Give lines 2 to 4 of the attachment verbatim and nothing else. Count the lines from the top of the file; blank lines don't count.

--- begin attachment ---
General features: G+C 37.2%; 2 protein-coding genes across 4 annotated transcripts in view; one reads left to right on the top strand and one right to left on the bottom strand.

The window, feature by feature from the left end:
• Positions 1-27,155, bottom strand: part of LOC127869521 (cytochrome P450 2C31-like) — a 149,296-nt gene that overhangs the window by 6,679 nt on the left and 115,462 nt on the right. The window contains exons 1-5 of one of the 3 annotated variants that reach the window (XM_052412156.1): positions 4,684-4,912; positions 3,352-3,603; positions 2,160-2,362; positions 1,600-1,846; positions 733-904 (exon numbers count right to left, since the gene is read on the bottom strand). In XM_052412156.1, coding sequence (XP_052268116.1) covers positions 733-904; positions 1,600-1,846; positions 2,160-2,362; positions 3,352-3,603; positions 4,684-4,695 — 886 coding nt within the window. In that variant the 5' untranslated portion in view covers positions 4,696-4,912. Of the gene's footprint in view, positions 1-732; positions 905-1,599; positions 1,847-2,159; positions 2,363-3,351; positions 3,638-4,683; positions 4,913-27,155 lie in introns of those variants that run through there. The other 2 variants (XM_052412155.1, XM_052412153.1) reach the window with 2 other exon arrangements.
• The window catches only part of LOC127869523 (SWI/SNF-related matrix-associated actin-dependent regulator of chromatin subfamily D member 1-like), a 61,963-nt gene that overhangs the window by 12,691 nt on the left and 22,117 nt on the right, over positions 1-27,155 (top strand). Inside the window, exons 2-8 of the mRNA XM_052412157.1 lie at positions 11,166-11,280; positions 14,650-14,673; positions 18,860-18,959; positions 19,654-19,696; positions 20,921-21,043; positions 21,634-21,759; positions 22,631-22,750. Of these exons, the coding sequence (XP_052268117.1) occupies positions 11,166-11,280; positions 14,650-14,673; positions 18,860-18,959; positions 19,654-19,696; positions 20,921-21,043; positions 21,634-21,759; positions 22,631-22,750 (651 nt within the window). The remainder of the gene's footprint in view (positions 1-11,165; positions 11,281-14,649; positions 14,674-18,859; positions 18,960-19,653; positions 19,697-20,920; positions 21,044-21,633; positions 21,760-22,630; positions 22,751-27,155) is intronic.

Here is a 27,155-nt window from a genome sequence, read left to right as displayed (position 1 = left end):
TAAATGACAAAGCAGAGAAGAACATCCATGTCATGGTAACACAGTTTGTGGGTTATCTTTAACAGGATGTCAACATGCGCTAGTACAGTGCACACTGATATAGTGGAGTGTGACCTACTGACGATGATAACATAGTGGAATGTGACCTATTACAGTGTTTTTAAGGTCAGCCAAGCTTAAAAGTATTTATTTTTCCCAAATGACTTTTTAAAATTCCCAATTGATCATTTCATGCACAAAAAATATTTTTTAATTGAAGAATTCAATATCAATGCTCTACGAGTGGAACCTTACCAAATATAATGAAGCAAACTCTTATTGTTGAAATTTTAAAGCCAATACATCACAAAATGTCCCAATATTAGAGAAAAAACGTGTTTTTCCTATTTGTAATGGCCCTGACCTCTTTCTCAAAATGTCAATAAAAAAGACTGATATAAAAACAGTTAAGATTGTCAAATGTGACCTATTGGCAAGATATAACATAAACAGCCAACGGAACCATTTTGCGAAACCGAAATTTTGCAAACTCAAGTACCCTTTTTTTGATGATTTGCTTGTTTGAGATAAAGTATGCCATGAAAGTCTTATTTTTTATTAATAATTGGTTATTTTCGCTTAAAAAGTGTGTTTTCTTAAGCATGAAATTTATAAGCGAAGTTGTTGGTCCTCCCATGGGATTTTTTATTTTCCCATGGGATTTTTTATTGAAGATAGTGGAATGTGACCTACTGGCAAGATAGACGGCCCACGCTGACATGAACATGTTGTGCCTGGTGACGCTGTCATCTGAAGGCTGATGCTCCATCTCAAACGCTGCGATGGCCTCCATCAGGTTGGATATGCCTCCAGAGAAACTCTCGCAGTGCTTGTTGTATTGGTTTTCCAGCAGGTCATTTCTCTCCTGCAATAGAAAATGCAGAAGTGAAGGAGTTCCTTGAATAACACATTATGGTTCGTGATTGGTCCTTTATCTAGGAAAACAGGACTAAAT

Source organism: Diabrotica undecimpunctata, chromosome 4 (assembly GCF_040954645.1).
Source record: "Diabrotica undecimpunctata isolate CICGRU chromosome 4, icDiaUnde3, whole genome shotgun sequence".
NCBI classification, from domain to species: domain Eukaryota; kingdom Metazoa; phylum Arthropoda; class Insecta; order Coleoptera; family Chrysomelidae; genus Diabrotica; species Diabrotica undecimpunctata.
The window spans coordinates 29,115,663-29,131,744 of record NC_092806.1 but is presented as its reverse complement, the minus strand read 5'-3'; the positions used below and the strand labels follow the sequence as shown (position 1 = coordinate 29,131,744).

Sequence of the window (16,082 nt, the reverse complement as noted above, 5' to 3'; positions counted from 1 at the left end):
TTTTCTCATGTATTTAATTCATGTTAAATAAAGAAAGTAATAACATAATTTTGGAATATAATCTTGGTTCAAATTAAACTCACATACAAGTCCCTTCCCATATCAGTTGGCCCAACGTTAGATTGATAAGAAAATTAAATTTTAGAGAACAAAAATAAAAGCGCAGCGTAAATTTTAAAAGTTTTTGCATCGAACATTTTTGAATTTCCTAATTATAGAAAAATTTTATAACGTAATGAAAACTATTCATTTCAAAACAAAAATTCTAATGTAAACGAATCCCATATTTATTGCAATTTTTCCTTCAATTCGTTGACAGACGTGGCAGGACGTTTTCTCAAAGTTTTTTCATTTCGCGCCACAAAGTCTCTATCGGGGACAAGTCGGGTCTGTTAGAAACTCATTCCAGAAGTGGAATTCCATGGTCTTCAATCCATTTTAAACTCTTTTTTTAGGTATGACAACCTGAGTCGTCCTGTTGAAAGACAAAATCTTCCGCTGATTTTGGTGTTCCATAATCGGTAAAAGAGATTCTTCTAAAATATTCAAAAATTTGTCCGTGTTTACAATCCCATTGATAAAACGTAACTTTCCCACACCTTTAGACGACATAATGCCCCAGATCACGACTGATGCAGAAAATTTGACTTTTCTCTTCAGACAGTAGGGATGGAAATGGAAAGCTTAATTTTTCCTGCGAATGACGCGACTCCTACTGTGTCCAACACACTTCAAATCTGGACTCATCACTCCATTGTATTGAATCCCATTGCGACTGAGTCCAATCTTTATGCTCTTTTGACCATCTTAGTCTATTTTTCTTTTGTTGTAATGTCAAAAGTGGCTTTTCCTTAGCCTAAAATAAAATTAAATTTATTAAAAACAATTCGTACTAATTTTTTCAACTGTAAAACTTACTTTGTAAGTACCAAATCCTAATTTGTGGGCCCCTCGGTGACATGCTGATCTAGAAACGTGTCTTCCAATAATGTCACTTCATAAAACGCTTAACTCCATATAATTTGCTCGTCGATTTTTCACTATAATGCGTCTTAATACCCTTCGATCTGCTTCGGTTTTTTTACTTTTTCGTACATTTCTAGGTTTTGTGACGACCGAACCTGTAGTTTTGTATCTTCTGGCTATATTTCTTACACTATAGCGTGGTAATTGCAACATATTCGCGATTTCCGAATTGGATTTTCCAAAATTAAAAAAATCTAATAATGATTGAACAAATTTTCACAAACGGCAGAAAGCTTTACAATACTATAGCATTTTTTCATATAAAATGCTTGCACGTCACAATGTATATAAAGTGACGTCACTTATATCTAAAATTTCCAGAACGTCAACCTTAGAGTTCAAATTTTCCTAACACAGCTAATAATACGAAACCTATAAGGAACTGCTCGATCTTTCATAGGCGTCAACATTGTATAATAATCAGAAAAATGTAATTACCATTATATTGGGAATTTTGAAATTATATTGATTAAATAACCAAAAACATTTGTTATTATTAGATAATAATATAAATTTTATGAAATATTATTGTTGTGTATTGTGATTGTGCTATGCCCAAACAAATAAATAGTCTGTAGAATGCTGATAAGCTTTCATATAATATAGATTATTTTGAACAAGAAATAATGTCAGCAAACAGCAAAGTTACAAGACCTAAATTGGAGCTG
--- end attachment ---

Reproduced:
The window, feature by feature from the left end:
• Positions 1-27,155, bottom strand: part of LOC127869521 (cytochrome P450 2C31-like) — a 149,296-nt gene that overhangs the window by 6,679 nt on the left and 115,462 nt on the right. The window contains exons 1-5 of one of the 3 annotated variants that reach the window (XM_052412156.1): positions 4,684-4,912; positions 3,352-3,603; positions 2,160-2,362; positions 1,600-1,846; positions 733-904 (exon numbers count right to left, since the gene is read on the bottom strand). In XM_052412156.1, coding sequence (XP_052268116.1) covers positions 733-904; positions 1,600-1,846; positions 2,160-2,362; positions 3,352-3,603; positions 4,684-4,695 — 886 coding nt within the window. In that variant the 5' untranslated portion in view covers positions 4,696-4,912. Of the gene's footprint in view, positions 1-732; positions 905-1,599; positions 1,847-2,159; positions 2,363-3,351; positions 3,638-4,683; positions 4,913-27,155 lie in introns of those variants that run through there. The other 2 variants (XM_052412155.1, XM_052412153.1) reach the window with 2 other exon arrangements.
• The window catches only part of LOC127869523 (SWI/SNF-related matrix-associated actin-dependent regulator of chromatin subfamily D member 1-like), a 61,963-nt gene that overhangs the window by 12,691 nt on the left and 22,117 nt on the right, over positions 1-27,155 (top strand). Inside the window, exons 2-8 of the mRNA XM_052412157.1 lie at positions 11,166-11,280; positions 14,650-14,673; positions 18,860-18,959; positions 19,654-19,696; positions 20,921-21,043; positions 21,634-21,759; positions 22,631-22,750. Of these exons, the coding sequence (XP_052268117.1) occupies positions 11,166-11,280; positions 14,650-14,673; positions 18,860-18,959; positions 19,654-19,696; positions 20,921-21,043; positions 21,634-21,759; positions 22,631-22,750 (651 nt within the window). The remainder of the gene's footprint in view (positions 1-11,165; positions 11,281-14,649; positions 14,674-18,859; positions 18,960-19,653; positions 19,697-20,920; positions 21,044-21,633; positions 21,760-22,630; positions 22,751-27,155) is intronic.